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Ever since Karl Jaspers's "axial age" paradigm, there have been a number of influential studies comparing ancient East Asian and Greco-Roman history and culture. However, to date there has been no comparative study involving multiple literary traditions in these cultural spheres. This book compares the dynamics between the younger literary cultures of Japan and Rome and the literatures of their venerable predecessors, China and Greece. How were writers of the younger cultures of Rome and Japan affected by the presence of an older "reference culture," whose sophistication they admired, even as they anxiously strove to assert their own distinctive identity? How did they tackle the challenge of adopting the reference culture's literary genres, rhetorical refinement, and conceptual vocabulary for writing texts in different languages and within distinct political and cultural contexts?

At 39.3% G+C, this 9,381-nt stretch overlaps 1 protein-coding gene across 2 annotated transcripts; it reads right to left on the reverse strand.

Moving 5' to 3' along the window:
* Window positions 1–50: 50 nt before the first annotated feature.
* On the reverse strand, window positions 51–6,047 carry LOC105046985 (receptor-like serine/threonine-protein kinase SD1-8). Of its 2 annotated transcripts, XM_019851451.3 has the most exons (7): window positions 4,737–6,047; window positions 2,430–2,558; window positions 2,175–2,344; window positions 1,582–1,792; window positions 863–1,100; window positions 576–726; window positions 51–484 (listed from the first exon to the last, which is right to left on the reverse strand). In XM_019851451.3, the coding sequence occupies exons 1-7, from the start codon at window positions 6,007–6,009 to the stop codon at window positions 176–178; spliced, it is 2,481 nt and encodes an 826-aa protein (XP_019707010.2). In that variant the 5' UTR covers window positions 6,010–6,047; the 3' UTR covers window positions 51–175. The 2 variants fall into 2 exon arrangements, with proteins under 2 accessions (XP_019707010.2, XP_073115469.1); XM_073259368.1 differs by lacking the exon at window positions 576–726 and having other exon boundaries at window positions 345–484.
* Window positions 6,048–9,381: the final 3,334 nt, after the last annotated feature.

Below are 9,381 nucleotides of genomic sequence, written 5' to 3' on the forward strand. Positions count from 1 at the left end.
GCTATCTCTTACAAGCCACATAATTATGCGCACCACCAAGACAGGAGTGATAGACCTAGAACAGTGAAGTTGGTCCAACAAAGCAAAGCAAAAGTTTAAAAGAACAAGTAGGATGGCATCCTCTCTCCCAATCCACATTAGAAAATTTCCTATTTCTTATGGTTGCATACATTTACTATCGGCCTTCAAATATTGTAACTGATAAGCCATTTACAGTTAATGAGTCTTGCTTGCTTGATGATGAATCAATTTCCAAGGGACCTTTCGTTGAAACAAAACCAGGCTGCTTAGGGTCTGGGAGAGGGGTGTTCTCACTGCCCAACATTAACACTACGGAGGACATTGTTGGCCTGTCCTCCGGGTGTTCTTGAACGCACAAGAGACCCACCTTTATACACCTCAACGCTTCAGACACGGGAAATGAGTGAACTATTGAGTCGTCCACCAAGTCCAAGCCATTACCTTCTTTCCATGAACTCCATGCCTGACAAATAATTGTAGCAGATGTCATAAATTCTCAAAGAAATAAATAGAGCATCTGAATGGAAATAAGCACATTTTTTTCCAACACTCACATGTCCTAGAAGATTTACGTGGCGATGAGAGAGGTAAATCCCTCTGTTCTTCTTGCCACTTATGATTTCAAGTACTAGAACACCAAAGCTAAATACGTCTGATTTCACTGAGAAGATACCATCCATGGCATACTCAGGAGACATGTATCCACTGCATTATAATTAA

Classical World Literatures captures the striking similarities between the ways early Japanese authors wrote their own literature through and against the literary precedents of China, and the ways Latin writers engaged and contested Greek precedents. But it also brings to light suggestive divergences that are rooted in geopolitical, linguistic, sociohistorical, and aesthetic differences between early Japanese and Roman literary cultures. Proposing a methodology of "deep comparison" for the cross-cultural comparison of premodern literary cultures and calling for an expansion of world literature debates into the ancient and medieval worlds, Classical World Literatures is both a theoretical intervention and an invitation to read and re-read four major literary traditions in an innovative and illuminating light.
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